Goldie’s concern for young minds

Goldie Hawn speaking to the media in Melbourne on Monday. Photo: Peter Haskin

HOLLYWOOD star Goldie Hawn was in Australia this week promoting MindUP, an initiative that has given nearly one million schoolchildren in nine countries the skills to manage anxiety, depression and stress – while also reducing bullying and combating self-harm.

Hawn met prospective Australian providers of MindUP, with senior educators, medical practitioners and government ministers attending a lunch to hear about the kids’ program, an initiative of the Hawn Foundation.

Hawn told The AJN her Judaism was a significant factor in motivating her to launch MindUP 14 years ago.

“I was raised a Jew – and I really take great pride in that,” she said, adding that she has studied kabbalah, and has also immersed herself in Hinduism, Buddhism, Jainism and Islam. She drew a link between faith, “a time when we commune”, and the ability to be happy “that may inform the brain”.

MindUP is being taught in classrooms in the US, Canada, the UK, Serbia, Finland, Jordan, Hong Kong, Australia and New Zealand.

The acclaimed actress, director and producer said the 9/11 attacks first got her thinking that “our children are suffering and the world is upside down”, and recent schisms in US society have created “a contagion of anger” that affects young people.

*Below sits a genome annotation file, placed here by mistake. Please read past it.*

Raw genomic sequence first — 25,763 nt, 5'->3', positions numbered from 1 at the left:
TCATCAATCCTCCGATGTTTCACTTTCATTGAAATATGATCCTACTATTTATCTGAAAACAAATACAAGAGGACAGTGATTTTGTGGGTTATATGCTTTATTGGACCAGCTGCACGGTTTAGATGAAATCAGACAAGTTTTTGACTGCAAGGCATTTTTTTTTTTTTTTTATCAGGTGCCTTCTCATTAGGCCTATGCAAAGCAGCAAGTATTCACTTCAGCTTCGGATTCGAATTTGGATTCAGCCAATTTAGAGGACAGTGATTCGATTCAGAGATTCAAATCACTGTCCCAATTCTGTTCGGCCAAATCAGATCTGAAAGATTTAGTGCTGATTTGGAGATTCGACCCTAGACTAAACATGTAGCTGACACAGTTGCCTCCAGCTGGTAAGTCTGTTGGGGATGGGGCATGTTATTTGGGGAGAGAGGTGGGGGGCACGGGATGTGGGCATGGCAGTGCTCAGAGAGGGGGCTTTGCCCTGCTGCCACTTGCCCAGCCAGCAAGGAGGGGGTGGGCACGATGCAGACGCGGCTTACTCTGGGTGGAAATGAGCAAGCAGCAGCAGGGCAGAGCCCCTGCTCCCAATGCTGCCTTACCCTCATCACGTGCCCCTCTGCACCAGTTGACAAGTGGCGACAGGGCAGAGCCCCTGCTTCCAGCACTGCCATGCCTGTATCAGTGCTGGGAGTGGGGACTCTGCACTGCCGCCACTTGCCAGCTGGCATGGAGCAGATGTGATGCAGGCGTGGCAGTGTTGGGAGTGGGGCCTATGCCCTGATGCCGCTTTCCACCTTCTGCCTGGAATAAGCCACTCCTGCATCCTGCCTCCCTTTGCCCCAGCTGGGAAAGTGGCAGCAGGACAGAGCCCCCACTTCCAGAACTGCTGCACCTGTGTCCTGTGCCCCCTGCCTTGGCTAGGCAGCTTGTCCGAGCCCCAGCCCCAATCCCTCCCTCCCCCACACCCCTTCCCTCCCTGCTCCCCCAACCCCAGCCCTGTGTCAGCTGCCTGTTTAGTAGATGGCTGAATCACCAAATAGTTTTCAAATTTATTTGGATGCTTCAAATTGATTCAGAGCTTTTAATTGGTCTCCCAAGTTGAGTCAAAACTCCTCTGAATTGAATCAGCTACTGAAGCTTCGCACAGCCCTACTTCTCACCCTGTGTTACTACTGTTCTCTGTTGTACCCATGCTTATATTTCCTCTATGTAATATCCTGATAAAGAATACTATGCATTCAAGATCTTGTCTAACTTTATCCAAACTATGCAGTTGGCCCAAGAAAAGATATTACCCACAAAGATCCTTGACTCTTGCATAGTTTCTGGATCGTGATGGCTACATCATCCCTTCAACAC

“When anyone is inciting anger and intolerance and racism … the brain attaches to these kinds of emotions … it feeds on itself and creates a sense of frenzy,” she said.

With anxiety disorders affecting one in six Australians aged 16-24, she would like to see a licensed structure for MindUP in Australia, so the program can be tracked and fine-tuned, as in larger regions where it has been rolled out. At present, “we don’t have any way of knowing how many teachers have bought it, how many teachers are implementing it”.

A Hawn Foundation spokesperson said MindUP comprises 15 lessons by a class teacher, providing students with an immersive experience along with daily practice.

“One in 16 young Australians is experiencing depression and three quarters of them are not seeking help. Suicide is now the number-one cause of death for young Australians, surpassing car accidents.

“In 75 per cent of schools where MindUP is implemented, we see positive changes in principal referrals, suspensions, expulsions and nurses’ visits. In 54 per cent of schools implementing MindUP, we see decreased bullying and a positive impact on compassion and empathy,” the spokesperson said.

Hawn’s show, A Night of Laughs With Goldie, was staged in Melbourne on Monday night.

PETER KOHN